Walk until the streets are starting to blur together, until the people are obstacles who have started to lose their individuality. Near a loud pub, listen to the drunken shouts. This is Clamancy – Fāl-gūsh in Persian texts is similar. It’s the act of listening to the snatches of conversations of the people passing by, trying to interpret them as an answer to your question. Either take the actual phrase you hear, or what you think is the subject of the conversation.
Retromancy is divination by suddenly looking over your own shoulder. You don’t want to see too much. Just enough to interpret what you do see as significant. Look for the shapes of glyphs, look for people and things you didn’t notice while walking forward. Whatever speaks to you, right? Just don’t try this in front of someone you want to impress.
If the person you see over your shoulder is covered in moles or has acne, you can get two for one by also practicing Maculomancy, the interpretation of randomly placed spots. Like Tasseography, you are looking for symbols, for glyphs, for anything which might mean something.
Keep your eye out for paper on the ground. Flyers, stickers, torn pieces of newspaper. Chartomancy is interpreting found text on paper. It’s harder to find love with Chartomancy now that sex workers no longer advertise in phone boxes, but in a British city the universe will bring you enough club flyers and torn pieces of newsprint that the message can still get through.
Stuck in a room with only this magazine
You might have assumed that you couldn’t do divination without tools, but you’d be so, so wrong. Fortune telling has evolved over three thousand years to be done with anything at any time. All you need is a ritual that allows you to feel like you’re not just making it up.
Firstly, if you can mark the floor, draw a circle with the letters A to Z around it. Gyromancy involves walking or running round the circle till you get so dizzy you fall to the ground. You’ll hopefully be touching one of the letters when the room stops spinning. Whole sentences might be beyond the reach of most, but fortune favours the brave, right? (There’s another form you can do by marking the edge of a coin and spinning it over a circle of letters, but where’s the commitment there?)
Geloscopy is within the reach of those locked in rooms with friends. Perhaps on an overly long conference call. One person takes the role of diviner, and puts themselves into a trance. They are aiming for a state of hysterical laughter which the other person, the soothsayer, can interpret the tone of. The particular secrets of what you should be looking for have not been passed down from the Greeks, so this one is all in the interpretation. Same with Ptarmascopy, divination by sneezes, but if you feel like there’s a question on the tip of your tongue and a tickle in your throat, go for it.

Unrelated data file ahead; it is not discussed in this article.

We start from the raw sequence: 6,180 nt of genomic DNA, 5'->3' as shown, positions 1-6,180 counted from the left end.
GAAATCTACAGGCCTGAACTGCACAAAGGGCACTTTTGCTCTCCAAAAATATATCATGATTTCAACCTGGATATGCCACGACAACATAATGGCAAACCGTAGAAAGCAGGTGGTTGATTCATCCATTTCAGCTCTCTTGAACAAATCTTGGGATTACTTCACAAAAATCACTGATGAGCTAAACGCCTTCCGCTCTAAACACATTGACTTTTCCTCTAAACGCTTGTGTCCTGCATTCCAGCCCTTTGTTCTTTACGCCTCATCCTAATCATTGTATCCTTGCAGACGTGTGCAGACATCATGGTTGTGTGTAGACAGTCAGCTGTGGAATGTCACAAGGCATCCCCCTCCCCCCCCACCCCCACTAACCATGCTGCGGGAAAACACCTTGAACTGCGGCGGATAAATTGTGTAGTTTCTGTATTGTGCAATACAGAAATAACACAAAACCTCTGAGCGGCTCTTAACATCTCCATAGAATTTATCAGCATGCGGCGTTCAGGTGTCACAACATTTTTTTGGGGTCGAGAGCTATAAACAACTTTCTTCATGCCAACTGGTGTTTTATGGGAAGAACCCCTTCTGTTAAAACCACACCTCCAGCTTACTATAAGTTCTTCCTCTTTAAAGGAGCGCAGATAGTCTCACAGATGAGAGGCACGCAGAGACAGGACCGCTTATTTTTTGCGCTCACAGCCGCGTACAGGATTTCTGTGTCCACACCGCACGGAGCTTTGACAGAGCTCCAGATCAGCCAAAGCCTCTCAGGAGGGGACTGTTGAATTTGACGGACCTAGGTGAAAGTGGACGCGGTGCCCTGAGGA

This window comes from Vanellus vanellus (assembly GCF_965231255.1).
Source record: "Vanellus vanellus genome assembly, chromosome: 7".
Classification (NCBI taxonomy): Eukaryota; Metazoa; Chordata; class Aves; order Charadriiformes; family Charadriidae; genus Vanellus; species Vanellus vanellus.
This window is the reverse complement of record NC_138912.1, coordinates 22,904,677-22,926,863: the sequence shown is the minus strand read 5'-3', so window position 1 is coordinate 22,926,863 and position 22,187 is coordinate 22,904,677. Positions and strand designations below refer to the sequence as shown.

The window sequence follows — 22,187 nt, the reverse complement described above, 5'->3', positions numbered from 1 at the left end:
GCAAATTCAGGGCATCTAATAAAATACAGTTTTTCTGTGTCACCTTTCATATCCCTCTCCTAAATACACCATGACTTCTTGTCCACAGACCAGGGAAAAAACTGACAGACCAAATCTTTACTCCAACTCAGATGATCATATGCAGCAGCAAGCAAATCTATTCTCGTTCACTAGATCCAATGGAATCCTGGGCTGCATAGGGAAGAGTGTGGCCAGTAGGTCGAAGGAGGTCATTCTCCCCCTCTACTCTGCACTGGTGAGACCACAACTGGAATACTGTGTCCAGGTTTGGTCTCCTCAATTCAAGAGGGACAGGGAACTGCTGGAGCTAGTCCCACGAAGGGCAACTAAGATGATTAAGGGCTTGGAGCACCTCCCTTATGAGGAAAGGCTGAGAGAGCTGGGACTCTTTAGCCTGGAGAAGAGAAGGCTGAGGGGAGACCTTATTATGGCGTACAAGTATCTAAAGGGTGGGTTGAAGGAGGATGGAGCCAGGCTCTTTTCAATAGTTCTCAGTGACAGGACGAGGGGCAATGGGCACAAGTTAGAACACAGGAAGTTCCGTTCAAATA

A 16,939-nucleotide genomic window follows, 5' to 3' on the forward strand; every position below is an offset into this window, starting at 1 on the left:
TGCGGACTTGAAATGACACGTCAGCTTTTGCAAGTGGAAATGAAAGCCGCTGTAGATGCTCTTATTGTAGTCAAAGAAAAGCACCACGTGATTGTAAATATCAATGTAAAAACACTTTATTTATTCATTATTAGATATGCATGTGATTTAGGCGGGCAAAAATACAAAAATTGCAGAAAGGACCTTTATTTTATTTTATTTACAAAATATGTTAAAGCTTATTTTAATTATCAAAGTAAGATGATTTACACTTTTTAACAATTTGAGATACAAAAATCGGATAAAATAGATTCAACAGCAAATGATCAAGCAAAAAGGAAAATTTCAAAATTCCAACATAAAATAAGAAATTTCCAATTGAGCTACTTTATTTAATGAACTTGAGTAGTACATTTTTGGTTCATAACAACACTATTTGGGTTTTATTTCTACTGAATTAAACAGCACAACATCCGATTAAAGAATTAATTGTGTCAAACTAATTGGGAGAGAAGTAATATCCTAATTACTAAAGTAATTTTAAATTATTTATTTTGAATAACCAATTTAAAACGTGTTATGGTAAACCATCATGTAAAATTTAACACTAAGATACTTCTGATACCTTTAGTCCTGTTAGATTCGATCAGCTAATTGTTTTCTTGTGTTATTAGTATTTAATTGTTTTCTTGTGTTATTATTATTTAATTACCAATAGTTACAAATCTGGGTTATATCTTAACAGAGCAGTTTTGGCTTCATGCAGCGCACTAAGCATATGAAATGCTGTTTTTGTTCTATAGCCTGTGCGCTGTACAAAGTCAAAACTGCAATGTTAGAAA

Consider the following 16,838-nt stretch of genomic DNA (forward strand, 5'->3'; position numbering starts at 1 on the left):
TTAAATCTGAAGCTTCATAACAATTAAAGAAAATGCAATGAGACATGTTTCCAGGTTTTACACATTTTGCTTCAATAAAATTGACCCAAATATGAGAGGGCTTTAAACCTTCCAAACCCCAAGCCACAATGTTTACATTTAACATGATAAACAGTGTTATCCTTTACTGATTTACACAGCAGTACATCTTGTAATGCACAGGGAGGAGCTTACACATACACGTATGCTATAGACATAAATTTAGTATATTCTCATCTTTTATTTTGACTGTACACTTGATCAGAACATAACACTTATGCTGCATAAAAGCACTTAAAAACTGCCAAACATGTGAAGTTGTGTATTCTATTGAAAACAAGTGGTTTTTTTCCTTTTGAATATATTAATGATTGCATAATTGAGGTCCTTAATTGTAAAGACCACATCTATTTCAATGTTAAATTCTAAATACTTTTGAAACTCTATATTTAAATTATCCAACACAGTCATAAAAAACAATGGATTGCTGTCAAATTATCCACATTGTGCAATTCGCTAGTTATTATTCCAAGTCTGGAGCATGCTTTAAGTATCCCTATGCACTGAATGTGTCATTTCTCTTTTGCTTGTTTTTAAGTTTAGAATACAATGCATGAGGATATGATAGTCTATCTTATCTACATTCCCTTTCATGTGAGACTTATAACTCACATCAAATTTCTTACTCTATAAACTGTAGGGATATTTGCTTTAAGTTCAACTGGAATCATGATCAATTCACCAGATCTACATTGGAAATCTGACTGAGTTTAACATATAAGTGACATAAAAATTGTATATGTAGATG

If that sounds too hard, settle down and go to sleep. Oneiromancy, dream interpretation, is one of the most written-about historical divination techniques. Almost every ancient society has texts on how to interpret the strange pictures in your head. The oldest surviving advice is Egyptian, from around 1275 BC, and concentrates on what to do if you see yourself in your dream. “If a man sees himself looking out of a window: good; it means the hearing of his cry. If a man sees himself in a dream with his bed catching fire: bad; it means driving away his wife.”
Unfortunately a comparative review of the literature shows no useful patterns – each culture seems to develop its own interpretation of symbols for Oneiromancy, so this might be something that you can only develop personally, over time.
Finally, if the question of why you are stuck in this room is uppermost in your mind investigate Armomancy, which is described as examining the shape of the shoulderblades to determine if someone is suitable for ritual sacrifice. Just a thought.
So, over to you. Take a step into a worldview where the very molecules in front of you can and should be rearranged to communicate with you, and you alone. Is it comforting or disquieting? Do you feel better? More sure of things? More important? Perhaps this works like a placebo, which is proven to have an effect even if you know it’s a placebo? Is it possible that the process of isolating the one question you need to ask the universe is useful in itself, whatever the answers say?
Divination is part of every society in every corner of history because it fulfils such a deep human need, for ritual, to know the unknowable and get one over on the competition. It’s understandable that pressured founders with everything at stake sometimes buy peace of mind from those who want to sell it to them. Just, if you’re going to look at entrails in the office, make sure you clear up properly. It’s an HR issue, and employees complaining about ritual sacrifice does nothing for your marketplace buzz.